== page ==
Are You Getting Enough Sleep?

Some people love Daylight Savings Time.  I count myself among them.  Others don’t like it at all.

My son-in-law, for example, rises at 3:00 a.m. to go to work.  It’s still too light in the evening when he has to go to bed to get a decent amount of sleep before his early morning rising.

I notice that whatever camp you’re in on this issue, we all live with changing the clock twice a year, and we all spend a few days adjusting to the time change, in the spring and again in fall.  In general, we don’t like having to make changes in our routines, and sleep is an important enough routine that we are at least a little reactive to it when it is “adjusted” for us.

Sleep is a master remedy for all ills or difficulties.

If we don’t get the amount of sleep every night that our body needs, between 7 and 8 ½ hours, there will be a significant toll taken on our bodies.

Some of us – myself included – have periods when sleeping even 7 hours is a luxury – raising small children, writing papers or books when a deadline is involved, hammering out a big work project.  These sleep-deprived periods put us into some serious sleep debt.

The fact is, though, that you don’t have to be writing a book to be sleep deprived. Americans sleep about three hours less per day than they did150 years ago. We can thank our jam-packed schedules, constant caffeine boosts, grueling desk jobs, artificial light at night, and all the time we spend in front of screens of all shapes and sizes for the stress on our sleep requirements. The end result of these ongoing assaults to our sleep time is that we are aging faster than ever, probably way before our time. Read more about common sleep interrupters here.

Good sleep is an important component of a healthy lifestyle.

We sleep about1/3 of our lives, but most of us don’t spend much time thinking about it or getting enough of it. Sara Gottfried, a physician who writes prolifically about health, says in her new book Younger :

Sleep is like a gifted housecleaner who comes into your home while you’re away and tidies everything up, bringing peace of mind, clean surfaces, and folded bedsheets.  In short, a fresh start of biological reorganization. Beyond tidying up, the repair that occurs during sleep works wonders in every realm of your life.  It’s as close to a panacea as you’ll ever find. 

Deep sleep strengthens the immune system, thereby helping us to fend off most viruses and other ills. Our circadian rhythms are mental and behavioral changes that follow a roughly 24-hour cycle, primarily to light and darkness. When they are functioning properly, our bodies have time to regenerate physically, emotionally, and spiritually.

Conversely, when we skimp on sleep, our systems are simply unable to run smoothly.

In fact, if you’re trying to lose weight and you are not getting adequate rest, there is likely a connection. Sleep deprivation is linked to obesity as well as chronic conditions such as diabetes, heart disease, cancer and more.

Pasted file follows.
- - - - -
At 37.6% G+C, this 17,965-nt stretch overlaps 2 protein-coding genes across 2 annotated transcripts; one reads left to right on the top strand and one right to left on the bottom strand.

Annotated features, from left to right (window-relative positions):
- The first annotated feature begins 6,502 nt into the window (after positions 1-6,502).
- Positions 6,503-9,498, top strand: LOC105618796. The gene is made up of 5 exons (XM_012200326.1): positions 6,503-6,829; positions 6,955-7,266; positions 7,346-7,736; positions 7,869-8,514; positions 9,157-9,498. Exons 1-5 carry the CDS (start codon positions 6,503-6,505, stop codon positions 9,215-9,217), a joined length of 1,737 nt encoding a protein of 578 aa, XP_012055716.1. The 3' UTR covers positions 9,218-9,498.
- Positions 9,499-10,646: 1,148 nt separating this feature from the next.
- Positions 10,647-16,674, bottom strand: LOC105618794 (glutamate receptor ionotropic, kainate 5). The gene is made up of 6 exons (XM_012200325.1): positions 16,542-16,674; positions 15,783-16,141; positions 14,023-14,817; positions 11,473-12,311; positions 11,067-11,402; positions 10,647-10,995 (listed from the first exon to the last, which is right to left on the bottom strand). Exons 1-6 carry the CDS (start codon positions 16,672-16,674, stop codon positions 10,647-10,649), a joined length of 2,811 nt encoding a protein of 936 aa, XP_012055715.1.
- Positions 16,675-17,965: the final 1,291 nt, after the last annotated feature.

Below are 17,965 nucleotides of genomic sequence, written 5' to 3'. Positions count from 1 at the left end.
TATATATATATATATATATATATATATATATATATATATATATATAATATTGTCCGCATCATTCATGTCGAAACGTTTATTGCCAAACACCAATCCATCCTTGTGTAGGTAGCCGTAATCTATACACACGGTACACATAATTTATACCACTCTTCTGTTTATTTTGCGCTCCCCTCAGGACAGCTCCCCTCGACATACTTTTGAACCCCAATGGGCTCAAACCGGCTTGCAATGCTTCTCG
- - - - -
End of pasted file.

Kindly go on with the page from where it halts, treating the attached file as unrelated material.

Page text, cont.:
Getting sufficient sleep can seem like a monumental chore.  The older I get, the more I am sensing that I am running out of time, and there are so very many things I want to do and get done. Can you relate to that?  Certainly, there are many things that can get in the way of good sleep, at any age, and it is up to us to modify our lifestyle so that our very valuable health is not compromised by not sleeping enough.

Here are a few suggestions for improving the amount and quality of your sleep.

– Avoid stimulants – caffeine and anxious people. Both overstimulate your nervous system.

– Exercise in the morning, or at least before 1:00 pm.  If you do exercise later in the day, notice if doing so makes a difference in your sleep duration and/or quality.

– Create a sleep-conducive environment that is dark, quiet, comfortable, and cool. (You shouldn’t be able to see your hand when you hold it in front of you.)

– Take a nap during the day for 20-30 minutes if you feel tired, or if you slept fewer than 7 hours the night before.

-Expose yourself to lots of bright light during the day. This will help to keep you alert during the day and your ability to sleep at night.

– Finish eating about 3 hours before you go to bed, and avoid heavy foods – meats and fatty sauces – for dinner.  Choose fruits, vegetables, and some unprocessed grains. If your body has to work hard all night to digest food, your sleep may be impaired.

– Cultivate a regular and relaxing bedtime ritual. Soaking in a warm tub with Epsom salts, listening to soothing music, reading, and journaling can all play a part here, but however your ritual takes shape, begin it about an hour before you want to be asleep.

– Sleep on your side. This position helps to flush out damaging and toxic molecules.

Hippocrates, the father of modern medicine, said, “Let food be thy medicine, and medicine be thy food.” The Dalai Lama claims that sleep is the best meditation. Skipping sleep now will mean consequences later. It is well worth your while to pay as much attention to your sleep as to your food.  It’s all about being respectful and reverent to your wonderful body.  Sleep well!

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